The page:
Eventually I met the man I determined to marry, and my life took a turn I had never imagined. Suddenly, I found myself living in the quintessential suburban home with one husband, two children, two dogs, and with responsibility for an increasingly difficult mother. This was not how it was supposed to me. I somehow imagined myself dancing through life, not folding laundry, driving carpools, cooking inedible dinners, nagging children, cleaning the house, etc.
I should be unhappy, right? And indeed, there are days when I am feed up to here and beyond. But I’ve decided that being unhappy with the lack of pleasures in my life is cruel not only to my family, but to me. So I work hard, really hard, at defining myself as a happy person.
First, I routinely count my blessings (what some people call gratitude). Maybe I’m not dancing and going to parties and dating the charming men who seem to live only in romance novels, but I’ve got it pretty darn good.
I live in a beautiful part of the world, in one of the nicest neighborhoods imaginable, in a lovely, comfortable house. I have two children who, while they can be excessively teenager-y, are also loving, moral, decent human beings, with whom I have a great relationship about 90% of the time (which, as I see it, is pretty darn good odds for a parent/teenager relationship).
My mother may be increasingly unhinged, but she always remembers that she loves me. And I have two of the best dogs in the whole world. They don’t do tricks, but they live by my rules and think that I am the sun, the moon, and the stars combined. What an abundance of blessings.
But counting ones blessings isn’t enough. That’s just a balancing act: for every bad thing (or irritating or frustrating) thing, I’ve got two good things.
My newest goal is to turn just about everything in my life into a blessing or, at least, a positive. I stumbled across this idea when I was talking to my mother back last week when she was still compos mentis. (She seems to have slipped a few cogs in the past few days.)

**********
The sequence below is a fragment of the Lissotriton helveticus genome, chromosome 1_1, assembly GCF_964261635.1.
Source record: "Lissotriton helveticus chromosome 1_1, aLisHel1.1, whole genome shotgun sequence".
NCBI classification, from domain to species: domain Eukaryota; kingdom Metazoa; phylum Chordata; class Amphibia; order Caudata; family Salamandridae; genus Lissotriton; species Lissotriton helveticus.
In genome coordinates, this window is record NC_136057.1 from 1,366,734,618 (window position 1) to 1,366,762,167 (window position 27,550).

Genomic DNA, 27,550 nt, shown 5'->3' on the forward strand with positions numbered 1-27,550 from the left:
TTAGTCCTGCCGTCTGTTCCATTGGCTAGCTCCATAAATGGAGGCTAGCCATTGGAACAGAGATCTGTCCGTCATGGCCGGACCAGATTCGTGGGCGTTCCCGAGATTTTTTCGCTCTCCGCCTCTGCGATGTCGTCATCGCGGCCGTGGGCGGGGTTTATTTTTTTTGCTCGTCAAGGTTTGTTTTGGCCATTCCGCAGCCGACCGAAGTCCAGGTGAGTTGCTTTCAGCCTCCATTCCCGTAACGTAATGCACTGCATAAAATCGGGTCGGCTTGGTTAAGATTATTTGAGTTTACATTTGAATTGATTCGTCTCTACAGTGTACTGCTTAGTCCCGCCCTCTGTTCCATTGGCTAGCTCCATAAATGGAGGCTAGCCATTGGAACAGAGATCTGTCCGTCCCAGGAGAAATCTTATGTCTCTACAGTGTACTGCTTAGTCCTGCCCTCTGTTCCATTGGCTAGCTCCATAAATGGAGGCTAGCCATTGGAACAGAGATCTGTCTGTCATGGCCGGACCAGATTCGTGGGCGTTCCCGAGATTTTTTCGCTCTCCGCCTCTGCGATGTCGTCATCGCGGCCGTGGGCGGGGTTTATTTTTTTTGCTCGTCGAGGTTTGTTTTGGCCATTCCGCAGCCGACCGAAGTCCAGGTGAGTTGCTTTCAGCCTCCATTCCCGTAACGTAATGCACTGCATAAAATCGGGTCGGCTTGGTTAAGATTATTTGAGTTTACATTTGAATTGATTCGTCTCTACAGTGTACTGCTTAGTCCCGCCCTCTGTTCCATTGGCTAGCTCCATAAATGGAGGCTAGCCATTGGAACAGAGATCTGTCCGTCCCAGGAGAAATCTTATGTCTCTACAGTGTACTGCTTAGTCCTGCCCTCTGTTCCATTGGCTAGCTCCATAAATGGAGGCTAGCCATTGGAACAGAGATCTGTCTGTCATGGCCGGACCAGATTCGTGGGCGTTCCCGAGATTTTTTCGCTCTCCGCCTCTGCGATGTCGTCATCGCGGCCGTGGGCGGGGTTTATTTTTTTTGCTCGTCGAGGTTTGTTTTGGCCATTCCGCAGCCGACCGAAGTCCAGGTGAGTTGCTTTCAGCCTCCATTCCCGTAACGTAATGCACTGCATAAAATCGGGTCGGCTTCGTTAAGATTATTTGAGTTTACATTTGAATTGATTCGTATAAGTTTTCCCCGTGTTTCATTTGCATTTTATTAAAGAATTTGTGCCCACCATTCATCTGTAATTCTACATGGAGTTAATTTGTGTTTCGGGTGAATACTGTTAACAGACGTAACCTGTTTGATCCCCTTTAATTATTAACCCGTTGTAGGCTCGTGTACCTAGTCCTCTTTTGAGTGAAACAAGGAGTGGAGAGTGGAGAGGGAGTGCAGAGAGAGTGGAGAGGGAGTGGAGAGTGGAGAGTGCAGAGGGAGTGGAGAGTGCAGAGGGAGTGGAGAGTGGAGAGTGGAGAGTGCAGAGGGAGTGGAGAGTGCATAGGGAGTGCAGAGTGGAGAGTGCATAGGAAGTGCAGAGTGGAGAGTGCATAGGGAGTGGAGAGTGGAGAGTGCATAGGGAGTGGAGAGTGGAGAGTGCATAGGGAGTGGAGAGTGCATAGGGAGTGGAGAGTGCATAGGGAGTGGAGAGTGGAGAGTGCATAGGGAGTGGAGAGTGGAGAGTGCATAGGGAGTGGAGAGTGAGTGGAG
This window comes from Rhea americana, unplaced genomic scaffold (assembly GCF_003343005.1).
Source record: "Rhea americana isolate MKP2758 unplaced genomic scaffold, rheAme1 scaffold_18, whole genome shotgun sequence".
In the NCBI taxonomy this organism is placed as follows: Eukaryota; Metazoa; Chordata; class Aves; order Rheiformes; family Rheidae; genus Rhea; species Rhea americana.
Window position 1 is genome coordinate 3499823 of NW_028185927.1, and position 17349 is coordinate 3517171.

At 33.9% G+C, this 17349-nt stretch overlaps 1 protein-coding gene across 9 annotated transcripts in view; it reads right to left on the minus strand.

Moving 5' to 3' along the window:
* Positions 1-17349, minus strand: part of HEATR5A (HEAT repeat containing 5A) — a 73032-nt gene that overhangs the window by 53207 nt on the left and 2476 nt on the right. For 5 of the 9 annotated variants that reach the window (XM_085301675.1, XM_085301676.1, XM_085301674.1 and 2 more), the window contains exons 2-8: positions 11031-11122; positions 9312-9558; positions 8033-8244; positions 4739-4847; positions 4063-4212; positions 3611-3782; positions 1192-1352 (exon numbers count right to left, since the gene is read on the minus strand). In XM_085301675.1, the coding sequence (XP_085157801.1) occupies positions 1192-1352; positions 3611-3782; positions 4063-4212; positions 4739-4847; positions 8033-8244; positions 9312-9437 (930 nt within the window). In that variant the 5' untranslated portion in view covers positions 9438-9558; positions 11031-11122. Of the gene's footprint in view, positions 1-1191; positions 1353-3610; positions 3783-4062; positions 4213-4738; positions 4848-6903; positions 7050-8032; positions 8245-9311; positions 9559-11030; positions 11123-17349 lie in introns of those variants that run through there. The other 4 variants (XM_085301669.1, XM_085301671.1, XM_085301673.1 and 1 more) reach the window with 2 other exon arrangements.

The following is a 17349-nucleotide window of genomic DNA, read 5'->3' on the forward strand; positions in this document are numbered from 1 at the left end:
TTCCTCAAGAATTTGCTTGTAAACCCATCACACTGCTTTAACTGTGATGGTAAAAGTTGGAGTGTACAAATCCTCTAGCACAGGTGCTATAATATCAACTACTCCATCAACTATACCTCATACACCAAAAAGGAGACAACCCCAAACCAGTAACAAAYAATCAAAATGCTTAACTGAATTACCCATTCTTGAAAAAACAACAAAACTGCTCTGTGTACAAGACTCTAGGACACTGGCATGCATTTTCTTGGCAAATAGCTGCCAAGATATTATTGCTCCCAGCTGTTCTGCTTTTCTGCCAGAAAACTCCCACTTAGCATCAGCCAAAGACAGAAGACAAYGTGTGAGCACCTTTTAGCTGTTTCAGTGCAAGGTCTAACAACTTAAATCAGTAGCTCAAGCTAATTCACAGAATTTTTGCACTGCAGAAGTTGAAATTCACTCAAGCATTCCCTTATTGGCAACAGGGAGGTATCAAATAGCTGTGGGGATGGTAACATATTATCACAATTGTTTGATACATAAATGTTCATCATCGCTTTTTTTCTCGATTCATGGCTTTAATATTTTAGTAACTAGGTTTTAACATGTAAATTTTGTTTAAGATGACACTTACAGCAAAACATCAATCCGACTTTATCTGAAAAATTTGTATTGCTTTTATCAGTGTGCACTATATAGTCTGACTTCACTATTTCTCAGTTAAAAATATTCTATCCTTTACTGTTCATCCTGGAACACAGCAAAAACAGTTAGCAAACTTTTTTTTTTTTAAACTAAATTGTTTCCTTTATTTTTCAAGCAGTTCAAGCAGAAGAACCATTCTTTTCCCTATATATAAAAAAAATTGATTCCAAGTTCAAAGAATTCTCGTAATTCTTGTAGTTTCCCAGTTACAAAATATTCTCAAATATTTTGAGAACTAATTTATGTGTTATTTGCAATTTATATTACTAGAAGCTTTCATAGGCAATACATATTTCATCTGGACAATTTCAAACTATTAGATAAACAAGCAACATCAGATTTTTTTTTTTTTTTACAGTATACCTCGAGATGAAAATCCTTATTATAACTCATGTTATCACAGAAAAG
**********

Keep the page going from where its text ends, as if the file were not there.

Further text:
She was, as always, complaining. She complained about the high quality home in which she lives, she complained about the nurses who work hard to keep her healthy, she complained about the aides who wash her and dress her, she complained about the other residents who still manage to like her, she complained about the weather, she complained about her pain, she complained about being old, she complained about imminent death, yadda, yadda, yadda.
I was exhausted just listening to her. I finally said, “Look, Mom. You cannot change your circumstances. You’re no longer able to live on your own, you won’t get younger, and you’ll suffer joint pain. Those are givens. What you have to do is change your attitude.”
Wow! Did I just say something that profound? Yes, yes I did! If you cannot change your circumstances (and assuming your circumstances aren’t a concentration camp in Nazi Germany, Siberia, or North Korea), you have to change your attitude.
Changing ones attitude doesn’t mean bouncing around giggling, “Oooh, there are dead rats in my basement. Isn’t that just wonderful?” No. It means thinking deeply about the lessons you are learning or the benefits you are getting from things that you’d normally find less than thrilling.
Traffic tickets? Expensive and humiliating, but also, perhaps, the universe sending you a reminder that you’re tootling around in a two-ton death machine and really ought to be more careful. Taking that lesson the right way may mean that I don’t kill or maim someone in the coming weeks or years.
Irritating teenagers? Well, I may be middle aged, but patience and forbearance are still virtues, and I apparently still need to work on them. My children are my classroom, not my prison wardens.
Dirty laundry? Perhaps I can find a way to make things less boring and more fun. And indeed I did. After years of trying to make my shirts look like the ones on the shelf at the GAP, I have found a new way, one that somehow satisfies me at a visceral level. It seems that, while I’d been folding them the right way for the GAP all those years, I’d been folding them the wrong way for me.
That dishwasher? I challenge myself daily to see how fast I can go. It turns out I like the same “beat the clock” game that toddlers do. (Except for my toddlers. My kids never wanted to play beat the clock. They wanted to play “there’s no way in Hell you can make me do that task, ever.” I hated their game, but I’m enjoying mine.)
So, what’s the secret of a happy life? Telling yourself you’re going to be happy. Looking at the world through rose colored glasses. Counting your blessings. Trying new approaches to old chores. Reminding yourself that no one else but you can make you happy.
Well, there you have it.